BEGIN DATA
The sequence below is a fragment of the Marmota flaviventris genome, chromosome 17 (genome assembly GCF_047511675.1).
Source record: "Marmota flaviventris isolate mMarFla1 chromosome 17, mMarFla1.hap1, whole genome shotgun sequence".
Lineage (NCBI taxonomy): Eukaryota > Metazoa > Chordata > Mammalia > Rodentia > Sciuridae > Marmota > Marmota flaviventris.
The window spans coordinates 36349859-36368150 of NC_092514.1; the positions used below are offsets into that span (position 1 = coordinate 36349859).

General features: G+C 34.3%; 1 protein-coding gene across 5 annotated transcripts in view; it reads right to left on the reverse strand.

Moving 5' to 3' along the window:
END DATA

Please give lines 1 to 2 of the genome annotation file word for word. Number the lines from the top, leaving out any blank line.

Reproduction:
The sequence below is a fragment of the Marmota flaviventris genome, chromosome 17 (genome assembly GCF_047511675.1).
Source record: "Marmota flaviventris isolate mMarFla1 chromosome 17, mMarFla1.hap1, whole genome shotgun sequence".